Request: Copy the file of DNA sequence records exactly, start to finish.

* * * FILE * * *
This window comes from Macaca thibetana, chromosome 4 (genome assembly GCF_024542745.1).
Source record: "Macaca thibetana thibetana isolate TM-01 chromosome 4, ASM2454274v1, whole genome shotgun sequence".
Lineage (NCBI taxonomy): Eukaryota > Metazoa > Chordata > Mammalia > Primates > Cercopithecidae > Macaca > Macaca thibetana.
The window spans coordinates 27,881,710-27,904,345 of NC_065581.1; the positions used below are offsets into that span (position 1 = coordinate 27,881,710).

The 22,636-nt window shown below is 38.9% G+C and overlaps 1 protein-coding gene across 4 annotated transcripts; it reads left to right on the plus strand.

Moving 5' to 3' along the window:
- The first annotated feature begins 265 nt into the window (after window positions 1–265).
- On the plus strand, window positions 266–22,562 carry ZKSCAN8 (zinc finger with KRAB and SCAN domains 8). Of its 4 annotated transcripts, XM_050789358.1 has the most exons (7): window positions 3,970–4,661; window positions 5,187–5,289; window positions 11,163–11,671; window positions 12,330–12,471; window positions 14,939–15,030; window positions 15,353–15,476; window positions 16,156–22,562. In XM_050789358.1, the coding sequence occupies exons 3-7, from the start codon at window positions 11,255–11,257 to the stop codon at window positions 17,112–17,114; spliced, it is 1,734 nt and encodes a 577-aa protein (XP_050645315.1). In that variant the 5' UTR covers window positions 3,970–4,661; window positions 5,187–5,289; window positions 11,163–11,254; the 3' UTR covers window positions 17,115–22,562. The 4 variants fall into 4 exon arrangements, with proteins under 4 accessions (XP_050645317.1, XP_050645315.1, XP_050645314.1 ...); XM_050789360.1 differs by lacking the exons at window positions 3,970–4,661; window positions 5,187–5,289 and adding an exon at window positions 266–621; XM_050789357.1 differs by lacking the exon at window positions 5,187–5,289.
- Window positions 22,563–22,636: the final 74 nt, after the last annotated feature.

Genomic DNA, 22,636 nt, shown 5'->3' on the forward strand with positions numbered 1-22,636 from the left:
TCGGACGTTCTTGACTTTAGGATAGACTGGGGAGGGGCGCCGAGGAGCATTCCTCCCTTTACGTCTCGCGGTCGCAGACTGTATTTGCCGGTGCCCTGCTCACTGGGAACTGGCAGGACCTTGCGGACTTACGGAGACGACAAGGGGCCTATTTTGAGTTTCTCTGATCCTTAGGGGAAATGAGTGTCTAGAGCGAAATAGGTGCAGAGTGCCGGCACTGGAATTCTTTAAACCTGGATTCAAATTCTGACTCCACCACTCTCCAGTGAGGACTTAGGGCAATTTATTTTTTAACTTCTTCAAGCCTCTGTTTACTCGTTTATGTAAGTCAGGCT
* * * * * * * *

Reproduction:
This window comes from Macaca thibetana, chromosome 4 (genome assembly GCF_024542745.1).
Source record: "Macaca thibetana thibetana isolate TM-01 chromosome 4, ASM2454274v1, whole genome shotgun sequence".
Lineage (NCBI taxonomy): Eukaryota > Metazoa > Chordata > Mammalia > Primates > Cercopithecidae > Macaca > Macaca thibetana.
The window spans coordinates 27,881,710-27,904,345 of NC_065581.1; the positions used below are offsets into that span (position 1 = coordinate 27,881,710).

The 22,636-nt window shown below is 38.9% G+C and overlaps 1 protein-coding gene across 4 annotated transcripts; it reads left to right on the plus strand.

Moving 5' to 3' along the window:
- The first annotated feature begins 265 nt into the window (after window positions 1–265).
- On the plus strand, window positions 266–22,562 carry ZKSCAN8 (zinc finger with KRAB and SCAN domains 8). Of its 4 annotated transcripts, XM_050789358.1 has the most exons (7): window positions 3,970–4,661; window positions 5,187–5,289; window positions 11,163–11,671; window positions 12,330–12,471; window positions 14,939–15,030; window positions 15,353–15,476; window positions 16,156–22,562. In XM_050789358.1, the coding sequence occupies exons 3-7, from the start codon at window positions 11,255–11,257 to the stop codon at window positions 17,112–17,114; spliced, it is 1,734 nt and encodes a 577-aa protein (XP_050645315.1). In that variant the 5' UTR covers window positions 3,970–4,661; window positions 5,187–5,289; window positions 11,163–11,254; the 3' UTR covers window positions 17,115–22,562. The 4 variants fall into 4 exon arrangements, with proteins under 4 accessions (XP_050645317.1, XP_050645315.1, XP_050645314.1 ...); XM_050789360.1 differs by lacking the exons at window positions 3,970–4,661; window positions 5,187–5,289 and adding an exon at window positions 266–621; XM_050789357.1 differs by lacking the exon at window positions 5,187–5,289.
- Window positions 22,563–22,636: the final 74 nt, after the last annotated feature.

Genomic DNA, 22,636 nt, shown 5'->3' on the forward strand with positions numbered 1-22,636 from the left:
TCGGACGTTCTTGACTTTAGGATAGACTGGGGAGGGGCGCCGAGGAGCATTCCTCCCTTTACGTCTCGCGGTCGCAGACTGTATTTGCCGGTGCCCTGCTCACTGGGAACTGGCAGGACCTTGCGGACTTACGGAGACGACAAGGGGCCTATTTTGAGTTTCTCTGATCCTTAGGGGAAATGAGTGTCTAGAGCGAAATAGGTGCAGAGTGCCGGCACTGGAATTCTTTAAACCTGGATTCAAATTCTGACTCCACCACTCTCCAGTGAGGACTTAGGGCAATTTATTTTTTAACTTCTTCAAGCCTCTGTTTACTCGTTTATGTAAGTCAGGCT